So unity was very important.

The second thing that the president said was thinking big.

Even though we were coming from the lowest place you can ever imagine, even though we had a divided past even though we had many challenges such as being a landlocked country and having very few skilled people, the point was how can we aim higher? How can we achieve what more fortunate countries achieved?

The third one was accountability.

How do we put in place systems that ensure that what we want to do and the vision we have will remain accountable and our leaders will remain accountable to the citizens.

Today, we want to share with you some of the components that really show these three components. We did share many of them with you as we were exchanging ideas over the last few days.

We did see that apart from the message that we kept hearing that Zimbabwe is open for business and your vision 2030 to become a middle income country.

We also talked to a lot of you and we saw openness and a momentum for reform because you were asking a lot of questions about what you could do and how it worked in Rwanda.

We think that creates a very strong basis to reform. We also saw your infrastructure and your institutions and we thought that there is a strong basis to build on. We believe as we share our experiences you will be able to pick those that can work for you.

Our vision is very simple and also very complex and that is how do we continuously see that Rwanda is measured to become a dynamic global hub for business, investment and innovation.

How do we grow our environment so that we become competitive not just in Rwanda or in East Africa but in the world?

Can we dare to dream as a country and an organisation that we can actually compete with the very best in the world?

It may sound ambitious, but when you think like that you begin moving towards a direction and it stops being something that seems out of reach.

Our vision as a country is for a private sector-led development. So what is really central for us is that private sector.

How do we make sure that the private sector is creating jobs, is solving socio-economic problems of our country?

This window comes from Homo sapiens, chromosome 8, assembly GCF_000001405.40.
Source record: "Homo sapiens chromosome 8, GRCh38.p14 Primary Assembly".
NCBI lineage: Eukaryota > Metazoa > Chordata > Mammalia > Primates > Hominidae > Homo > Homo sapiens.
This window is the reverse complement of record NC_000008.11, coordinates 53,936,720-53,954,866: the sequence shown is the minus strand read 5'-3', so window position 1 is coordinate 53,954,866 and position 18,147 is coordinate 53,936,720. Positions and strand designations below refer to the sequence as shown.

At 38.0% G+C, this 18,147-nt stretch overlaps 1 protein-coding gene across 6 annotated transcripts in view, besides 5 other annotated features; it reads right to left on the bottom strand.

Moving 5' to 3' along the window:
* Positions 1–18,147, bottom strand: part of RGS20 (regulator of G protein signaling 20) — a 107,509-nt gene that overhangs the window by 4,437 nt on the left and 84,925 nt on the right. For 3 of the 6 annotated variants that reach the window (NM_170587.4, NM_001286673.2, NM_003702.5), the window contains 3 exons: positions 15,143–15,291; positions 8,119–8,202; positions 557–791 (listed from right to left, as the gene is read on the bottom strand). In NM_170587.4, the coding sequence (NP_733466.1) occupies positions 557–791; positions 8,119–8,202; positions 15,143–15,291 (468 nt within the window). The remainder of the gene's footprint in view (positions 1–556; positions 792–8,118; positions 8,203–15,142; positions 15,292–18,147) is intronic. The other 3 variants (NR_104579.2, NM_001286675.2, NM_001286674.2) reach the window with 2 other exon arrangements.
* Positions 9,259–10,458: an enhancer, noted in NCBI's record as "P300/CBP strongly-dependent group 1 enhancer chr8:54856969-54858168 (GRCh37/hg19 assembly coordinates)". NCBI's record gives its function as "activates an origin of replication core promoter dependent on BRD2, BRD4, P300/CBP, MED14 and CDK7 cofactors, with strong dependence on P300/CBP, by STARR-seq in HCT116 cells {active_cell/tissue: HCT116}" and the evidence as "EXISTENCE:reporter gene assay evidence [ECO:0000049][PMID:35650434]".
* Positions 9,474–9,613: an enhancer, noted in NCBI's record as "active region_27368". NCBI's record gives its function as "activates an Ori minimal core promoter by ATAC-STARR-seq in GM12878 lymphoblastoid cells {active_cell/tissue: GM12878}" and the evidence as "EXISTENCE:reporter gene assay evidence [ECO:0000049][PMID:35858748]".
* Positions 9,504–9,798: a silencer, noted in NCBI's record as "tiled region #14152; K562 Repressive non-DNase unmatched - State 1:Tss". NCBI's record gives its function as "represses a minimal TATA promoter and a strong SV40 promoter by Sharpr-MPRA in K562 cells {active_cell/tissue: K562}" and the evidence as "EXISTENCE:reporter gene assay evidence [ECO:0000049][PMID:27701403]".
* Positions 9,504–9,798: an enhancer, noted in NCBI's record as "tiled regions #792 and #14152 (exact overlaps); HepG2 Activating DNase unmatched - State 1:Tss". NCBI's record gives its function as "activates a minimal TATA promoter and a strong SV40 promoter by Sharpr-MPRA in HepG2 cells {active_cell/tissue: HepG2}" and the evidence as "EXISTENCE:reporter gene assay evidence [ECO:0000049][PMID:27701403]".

How do we know we are achieving the goals that we want? We measure it mostly in two ways:

Firstly, we count how many jobs we are making in Rwanda. We still have a big population of our country almost half that is still dependent on subsistence farming.

So how do we create jobs where Rwandans can earn meaningful income and give products and services that are commercialised? That is really our key indicator.

The second one is addressing the trade deficit, we are still importing three times of what we export.

We have to think about financing that deficit and so continuously thinking about finding money to address our deficit issues.

So bringing more industrialisation we can produce what we usually import.

Also how do we increase the amount of exports in the country?

How do you attract investment that can shift from depending on agriculture to services and higher value skills in the country?

The Rwandan Development Board is 10 years old in September; this year we will be celebrating 10 years of existence.

But the functions that RDB takes care of are not 10 years old because government only decided to create an organisation by merging eight separate institutions.

We had an investment authority, an export authority, we had an IT authority, we had a tourism authority. The registration of business was separate from all the other organisations, we had an SMEs support and a privation organisation.

But the government noticed a problem with that. The first was that if an investor wants to start a business they would have interacted with 10 institutions and that was cumbersome for the private sector.

It wasted their time, it made them run around unnecessarily because people are different.